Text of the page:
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Sask. groups want former federal community pastures left out in the open – Saskatoon

REGINA – Almost 20 environmental and conservation groups in Saskatchewan want community pastures that used to be overseen by the federal government to remain under public control.

Ottawa handed responsibility for the pastures to the province last year.

Saskatchewan has announced that it will lease or sell almost 650,000 hectares of pasture to producer groups.

Prairie naturalist Trevor Herriot says the public should have access to and control the pastures.

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    Cattlemen want federal plan to transfer community pastures to Prairies delayed

    Sell-off of federal community pastures in Saskatchewan comes up in legislature

Ian McCreary, president of the Community Pasture Patrons Association, told media at a news conference on Wednesday that the key issue is cost.

The association wants the pastures leased at no cost to producer groups.

“I think the principal has to be that the land costs that are passed on to patrons have to be reduced to reflect the fact that the wider Saskatchewan economy benefits from these pastures as well,”

Herriot pointed out there are many reasons to maintain public access to and control of the grasslands.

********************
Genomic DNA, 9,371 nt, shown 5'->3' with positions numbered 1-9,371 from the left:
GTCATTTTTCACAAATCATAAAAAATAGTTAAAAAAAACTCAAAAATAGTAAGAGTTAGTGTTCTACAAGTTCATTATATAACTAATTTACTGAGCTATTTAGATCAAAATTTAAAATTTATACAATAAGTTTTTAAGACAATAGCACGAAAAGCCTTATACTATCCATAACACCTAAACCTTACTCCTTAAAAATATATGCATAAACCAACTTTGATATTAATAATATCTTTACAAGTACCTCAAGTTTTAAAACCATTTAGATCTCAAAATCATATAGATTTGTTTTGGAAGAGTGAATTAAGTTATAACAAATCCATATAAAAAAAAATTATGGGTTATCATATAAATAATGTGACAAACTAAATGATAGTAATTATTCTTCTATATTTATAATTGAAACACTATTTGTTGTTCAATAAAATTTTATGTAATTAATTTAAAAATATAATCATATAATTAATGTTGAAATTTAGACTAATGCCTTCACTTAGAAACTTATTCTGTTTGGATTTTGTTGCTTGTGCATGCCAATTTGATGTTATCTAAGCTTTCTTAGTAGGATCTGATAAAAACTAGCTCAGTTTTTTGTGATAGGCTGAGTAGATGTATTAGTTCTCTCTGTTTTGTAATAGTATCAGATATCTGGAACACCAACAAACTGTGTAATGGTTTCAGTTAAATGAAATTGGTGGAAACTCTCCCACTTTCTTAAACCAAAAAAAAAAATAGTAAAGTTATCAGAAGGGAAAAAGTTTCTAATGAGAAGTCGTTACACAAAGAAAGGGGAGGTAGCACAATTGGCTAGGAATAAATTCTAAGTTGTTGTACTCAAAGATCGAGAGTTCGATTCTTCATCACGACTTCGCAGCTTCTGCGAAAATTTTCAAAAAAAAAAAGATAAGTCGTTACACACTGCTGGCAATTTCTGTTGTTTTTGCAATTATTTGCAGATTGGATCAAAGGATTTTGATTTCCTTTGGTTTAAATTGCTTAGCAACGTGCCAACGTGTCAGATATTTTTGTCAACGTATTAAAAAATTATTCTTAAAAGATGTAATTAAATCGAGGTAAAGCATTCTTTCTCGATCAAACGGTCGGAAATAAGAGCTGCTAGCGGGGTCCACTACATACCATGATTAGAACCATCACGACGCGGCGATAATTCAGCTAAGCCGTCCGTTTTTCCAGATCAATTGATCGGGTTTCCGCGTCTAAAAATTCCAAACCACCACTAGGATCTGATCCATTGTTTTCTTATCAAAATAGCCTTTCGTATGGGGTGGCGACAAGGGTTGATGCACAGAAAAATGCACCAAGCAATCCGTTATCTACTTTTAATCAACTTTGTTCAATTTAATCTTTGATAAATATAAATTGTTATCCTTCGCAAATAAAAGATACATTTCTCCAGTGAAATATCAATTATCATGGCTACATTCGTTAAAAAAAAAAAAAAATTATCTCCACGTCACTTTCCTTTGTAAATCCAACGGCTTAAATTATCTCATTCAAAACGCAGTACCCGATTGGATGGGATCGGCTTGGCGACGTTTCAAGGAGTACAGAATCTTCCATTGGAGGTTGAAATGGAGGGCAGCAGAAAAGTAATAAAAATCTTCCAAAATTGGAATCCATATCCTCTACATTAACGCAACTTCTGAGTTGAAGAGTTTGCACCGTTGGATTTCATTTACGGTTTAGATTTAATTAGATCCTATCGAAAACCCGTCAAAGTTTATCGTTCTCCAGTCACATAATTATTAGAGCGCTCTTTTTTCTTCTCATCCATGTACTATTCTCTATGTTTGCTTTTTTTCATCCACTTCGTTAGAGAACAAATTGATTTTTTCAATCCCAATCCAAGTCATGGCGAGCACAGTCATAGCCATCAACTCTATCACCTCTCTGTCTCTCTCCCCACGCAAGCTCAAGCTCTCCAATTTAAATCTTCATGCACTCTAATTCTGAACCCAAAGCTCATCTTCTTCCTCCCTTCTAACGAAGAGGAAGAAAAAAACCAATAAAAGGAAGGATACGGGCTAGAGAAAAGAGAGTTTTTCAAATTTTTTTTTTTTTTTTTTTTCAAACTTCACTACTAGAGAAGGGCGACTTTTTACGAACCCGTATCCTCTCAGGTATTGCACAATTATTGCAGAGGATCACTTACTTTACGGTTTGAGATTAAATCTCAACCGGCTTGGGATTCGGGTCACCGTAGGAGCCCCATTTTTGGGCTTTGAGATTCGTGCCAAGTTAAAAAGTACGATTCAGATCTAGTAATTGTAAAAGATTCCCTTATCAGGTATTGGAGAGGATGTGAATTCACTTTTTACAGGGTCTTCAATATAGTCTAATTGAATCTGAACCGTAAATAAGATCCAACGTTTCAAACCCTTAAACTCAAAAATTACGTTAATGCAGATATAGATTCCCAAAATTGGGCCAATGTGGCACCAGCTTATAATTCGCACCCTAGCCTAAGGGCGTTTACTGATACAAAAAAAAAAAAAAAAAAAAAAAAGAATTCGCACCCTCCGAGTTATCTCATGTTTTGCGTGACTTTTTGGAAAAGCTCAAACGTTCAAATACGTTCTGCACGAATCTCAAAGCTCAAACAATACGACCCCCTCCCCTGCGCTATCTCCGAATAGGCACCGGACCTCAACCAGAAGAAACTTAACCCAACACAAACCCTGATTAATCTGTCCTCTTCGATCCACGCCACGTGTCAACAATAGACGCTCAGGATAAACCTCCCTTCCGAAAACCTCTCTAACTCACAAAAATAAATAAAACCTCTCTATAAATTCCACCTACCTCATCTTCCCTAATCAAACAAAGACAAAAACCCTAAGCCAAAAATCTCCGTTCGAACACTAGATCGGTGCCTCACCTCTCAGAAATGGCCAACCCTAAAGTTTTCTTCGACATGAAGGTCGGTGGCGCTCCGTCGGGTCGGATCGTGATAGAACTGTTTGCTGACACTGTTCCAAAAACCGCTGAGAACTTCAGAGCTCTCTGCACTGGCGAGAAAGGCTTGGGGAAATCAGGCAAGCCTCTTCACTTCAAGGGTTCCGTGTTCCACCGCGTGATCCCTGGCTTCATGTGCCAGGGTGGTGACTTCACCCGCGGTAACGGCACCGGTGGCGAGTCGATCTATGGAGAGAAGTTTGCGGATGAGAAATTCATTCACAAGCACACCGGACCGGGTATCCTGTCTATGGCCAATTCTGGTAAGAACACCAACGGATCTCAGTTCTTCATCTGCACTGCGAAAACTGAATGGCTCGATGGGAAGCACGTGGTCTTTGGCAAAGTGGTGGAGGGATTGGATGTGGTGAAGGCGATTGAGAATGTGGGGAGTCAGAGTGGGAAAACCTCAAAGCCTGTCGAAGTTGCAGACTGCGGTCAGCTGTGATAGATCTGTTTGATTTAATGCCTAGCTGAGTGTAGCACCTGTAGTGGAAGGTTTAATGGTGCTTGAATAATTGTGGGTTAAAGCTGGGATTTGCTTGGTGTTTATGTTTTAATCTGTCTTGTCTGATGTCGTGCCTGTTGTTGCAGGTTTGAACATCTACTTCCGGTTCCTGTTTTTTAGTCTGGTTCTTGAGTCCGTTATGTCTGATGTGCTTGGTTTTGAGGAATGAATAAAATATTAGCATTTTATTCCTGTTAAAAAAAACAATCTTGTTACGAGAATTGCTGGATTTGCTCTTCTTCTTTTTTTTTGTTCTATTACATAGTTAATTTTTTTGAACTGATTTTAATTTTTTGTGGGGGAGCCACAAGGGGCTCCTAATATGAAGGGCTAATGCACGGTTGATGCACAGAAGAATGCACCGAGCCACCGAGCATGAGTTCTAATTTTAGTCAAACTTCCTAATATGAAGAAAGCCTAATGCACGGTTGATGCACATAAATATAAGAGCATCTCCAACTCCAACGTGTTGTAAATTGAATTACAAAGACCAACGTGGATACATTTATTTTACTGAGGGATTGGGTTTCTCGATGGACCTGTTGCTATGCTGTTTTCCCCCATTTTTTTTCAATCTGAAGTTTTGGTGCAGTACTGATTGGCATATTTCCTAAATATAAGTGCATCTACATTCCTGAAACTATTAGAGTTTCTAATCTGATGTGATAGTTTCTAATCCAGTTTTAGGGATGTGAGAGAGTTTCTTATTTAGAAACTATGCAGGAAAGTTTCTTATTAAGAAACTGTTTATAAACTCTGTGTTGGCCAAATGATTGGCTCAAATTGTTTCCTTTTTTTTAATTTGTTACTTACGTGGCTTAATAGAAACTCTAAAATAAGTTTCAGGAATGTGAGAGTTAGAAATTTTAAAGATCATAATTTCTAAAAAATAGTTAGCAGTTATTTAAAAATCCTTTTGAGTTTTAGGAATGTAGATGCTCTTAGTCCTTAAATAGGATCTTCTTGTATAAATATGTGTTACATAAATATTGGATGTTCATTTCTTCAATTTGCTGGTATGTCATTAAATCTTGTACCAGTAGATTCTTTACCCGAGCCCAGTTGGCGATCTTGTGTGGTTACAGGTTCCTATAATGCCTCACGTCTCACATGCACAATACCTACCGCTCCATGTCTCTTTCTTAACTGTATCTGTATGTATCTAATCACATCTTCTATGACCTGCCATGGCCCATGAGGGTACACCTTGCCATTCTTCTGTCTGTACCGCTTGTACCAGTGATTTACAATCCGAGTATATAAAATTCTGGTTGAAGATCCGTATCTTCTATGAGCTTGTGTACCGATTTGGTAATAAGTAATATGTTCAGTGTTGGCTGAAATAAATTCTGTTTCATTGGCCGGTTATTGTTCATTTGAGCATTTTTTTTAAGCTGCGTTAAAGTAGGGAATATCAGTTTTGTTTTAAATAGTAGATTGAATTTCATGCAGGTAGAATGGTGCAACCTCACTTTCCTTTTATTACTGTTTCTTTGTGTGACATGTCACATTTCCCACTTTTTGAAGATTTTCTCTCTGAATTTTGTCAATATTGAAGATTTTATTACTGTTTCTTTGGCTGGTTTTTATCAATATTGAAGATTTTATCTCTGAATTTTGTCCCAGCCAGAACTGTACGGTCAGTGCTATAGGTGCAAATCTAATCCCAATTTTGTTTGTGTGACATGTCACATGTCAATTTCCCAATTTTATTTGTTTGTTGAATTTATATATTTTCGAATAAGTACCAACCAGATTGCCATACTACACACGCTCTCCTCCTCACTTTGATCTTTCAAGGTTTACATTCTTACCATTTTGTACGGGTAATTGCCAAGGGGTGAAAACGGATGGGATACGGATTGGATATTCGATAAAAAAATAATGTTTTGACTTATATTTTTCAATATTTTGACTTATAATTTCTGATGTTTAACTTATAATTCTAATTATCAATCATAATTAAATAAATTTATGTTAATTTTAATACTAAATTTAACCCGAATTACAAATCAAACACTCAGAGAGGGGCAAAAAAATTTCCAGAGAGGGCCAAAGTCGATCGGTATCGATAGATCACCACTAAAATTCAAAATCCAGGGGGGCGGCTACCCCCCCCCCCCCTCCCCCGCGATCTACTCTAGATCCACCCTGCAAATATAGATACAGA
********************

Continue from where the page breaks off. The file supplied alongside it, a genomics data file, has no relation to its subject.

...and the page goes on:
“Things like food security, a viable local beef industry, ecological, cultural and historical values, including archaeological sites, carbon sequestration, soil and water conservation and so on,” he said.

©2013The Canadian Press

Reginans follow U.S. Supreme Court decision on same sex marriage – Regina

Leah Kaiser, the Executive Director of the U of R Pride Centre has been watching the debate surrounding a U. S. Supreme Court decision to uphold a ban on same sex marriage unfold on social media. She is excited by what it could mean for social justice, but wary as well.

“I don’t think equal marriage rights are indicative of how a society treats those who are LGBTQ,” she said.

As some of the threads on social media suggest, we still have a long way to go to equality.

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“Every LGBT-identified person that I know has a story about physical violence on the basis of that and that’s a little bit terrifying,” Kaiser added.

Russel Mitchell-Walker is the co-chair of Camp Fyrefly and an advocate for inclusivity in the United Church.

“It’s still not safe to be openly gay or lesbian or bi-gender in our schools,” said the Eastside United Church minister.

In 2004, Saskatchewan was one of the last jurisdictions in Canada to make same sex marriage legal – Mitchell-Walker and his husband were earlier married in BC because of that. However, even after the law changed, they still weren’t always accepted – even by the pastor of his family church.

“But at my father’s funeral in 2008, he apologized for the behaviour and the position that he had had. And that he had gained so much respect for us in seeing us raise our two sons,” said Mitchell-Walker

He says it’s these kinds of personal connections which create a change of heart, as well as policy. His colleague, Reverend Carla Blakley at the Bread of Life Lutheran Church, which shares a space with Eastside, said the Lutheran Church became affirming nationally in August and knows it has the power to promote inclusion.

“Because so much of it is religion-based, the church has a lot to apologize for,” said Blakley.

Blakley says she’s had to deal with a lot of backlash, but will continue to advocate for social justice.